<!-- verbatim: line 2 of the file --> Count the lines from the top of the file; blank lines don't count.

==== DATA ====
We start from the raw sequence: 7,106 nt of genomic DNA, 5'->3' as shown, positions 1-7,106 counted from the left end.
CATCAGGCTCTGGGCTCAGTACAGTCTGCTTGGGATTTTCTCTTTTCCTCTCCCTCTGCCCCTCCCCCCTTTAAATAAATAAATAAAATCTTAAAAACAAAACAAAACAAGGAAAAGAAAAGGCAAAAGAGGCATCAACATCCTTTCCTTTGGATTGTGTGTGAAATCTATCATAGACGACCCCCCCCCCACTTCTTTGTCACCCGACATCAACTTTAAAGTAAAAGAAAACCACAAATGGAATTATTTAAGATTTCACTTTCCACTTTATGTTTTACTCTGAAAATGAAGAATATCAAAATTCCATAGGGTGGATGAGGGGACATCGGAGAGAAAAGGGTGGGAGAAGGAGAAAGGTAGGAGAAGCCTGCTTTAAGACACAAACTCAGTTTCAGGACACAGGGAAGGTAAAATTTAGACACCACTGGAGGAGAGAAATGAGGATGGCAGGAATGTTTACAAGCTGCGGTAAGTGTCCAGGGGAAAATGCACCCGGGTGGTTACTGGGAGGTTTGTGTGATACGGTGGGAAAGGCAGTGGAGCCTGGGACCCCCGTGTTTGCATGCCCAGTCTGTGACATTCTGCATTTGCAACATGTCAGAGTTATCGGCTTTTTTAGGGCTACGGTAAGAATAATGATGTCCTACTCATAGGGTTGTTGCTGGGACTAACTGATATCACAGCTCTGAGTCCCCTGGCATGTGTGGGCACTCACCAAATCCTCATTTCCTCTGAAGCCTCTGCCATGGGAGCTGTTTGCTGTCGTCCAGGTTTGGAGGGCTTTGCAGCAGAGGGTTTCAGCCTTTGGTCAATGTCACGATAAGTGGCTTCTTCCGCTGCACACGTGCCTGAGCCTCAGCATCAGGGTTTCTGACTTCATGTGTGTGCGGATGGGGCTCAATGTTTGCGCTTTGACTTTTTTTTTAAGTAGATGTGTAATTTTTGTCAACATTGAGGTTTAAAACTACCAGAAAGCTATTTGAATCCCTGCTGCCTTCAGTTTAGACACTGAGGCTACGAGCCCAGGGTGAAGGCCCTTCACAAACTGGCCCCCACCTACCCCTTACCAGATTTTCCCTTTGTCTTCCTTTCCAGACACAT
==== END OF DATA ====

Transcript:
CATCAGGCTCTGGGCTCAGTACAGTCTGCTTGGGATTTTCTCTTTTCCTCTCCCTCTGCCCCTCCCCCCTTTAAATAAATAAATAAAATCTTAAAAACAAAACAAAACAAGGAAAAGAAAAGGCAAAAGAGGCATCAACATCCTTTCCTTTGGATTGTGTGTGAAATCTATCATAGACGACCCCCCCCCCACTTCTTTGTCACCCGACATCAACTTTAAAGTAAAAGAAAACCACAAATGGAATTATTTAAGATTTCACTTTCCACTTTATGTTTTACTCTGAAAATGAAGAATATCAAAATTCCATAGGGTGGATGAGGGGACATCGGAGAGAAAAGGGTGGGAGAAGGAGAAAGGTAGGAGAAGCCTGCTTTAAGACACAAACTCAGTTTCAGGACACAGGGAAGGTAAAATTTAGACACCACTGGAGGAGAGAAATGAGGATGGCAGGAATGTTTACAAGCTGCGGTAAGTGTCCAGGGGAAAATGCACCCGGGTGGTTACTGGGAGGTTTGTGTGATACGGTGGGAAAGGCAGTGGAGCCTGGGACCCCCGTGTTTGCATGCCCAGTCTGTGACATTCTGCATTTGCAACATGTCAGAGTTATCGGCTTTTTTAGGGCTACGGTAAGAATAATGATGTCCTACTCATAGGGTTGTTGCTGGGACTAACTGATATCACAGCTCTGAGTCCCCTGGCATGTGTGGGCACTCACCAAATCCTCATTTCCTCTGAAGCCTCTGCCATGGGAGCTGTTTGCTGTCGTCCAGGTTTGGAGGGCTTTGCAGCAGAGGGTTTCAGCCTTTGGTCAATGTCACGATAAGTGGCTTCTTCCGCTGCACACGTGCCTGAGCCTCAGCATCAGGGTTTCTGACTTCATGTGTGTGCGGATGGGGCTCAATGTTTGCGCTTTGACTTTTTTTTTAAGTAGATGTGTAATTTTTGTCAACATTGAGGTTTAAAACTACCAGAAAGCTATTTGAATCCCTGCTGCCTTCAGTTTAGACACTGAGGCTACGAGCCCAGGGTGAAGGCCCTTCACAAACTGGCCCCCACCTACCCCTTACCAGATTTTCCCTTTGTCTTCCTTTCCAGACACAT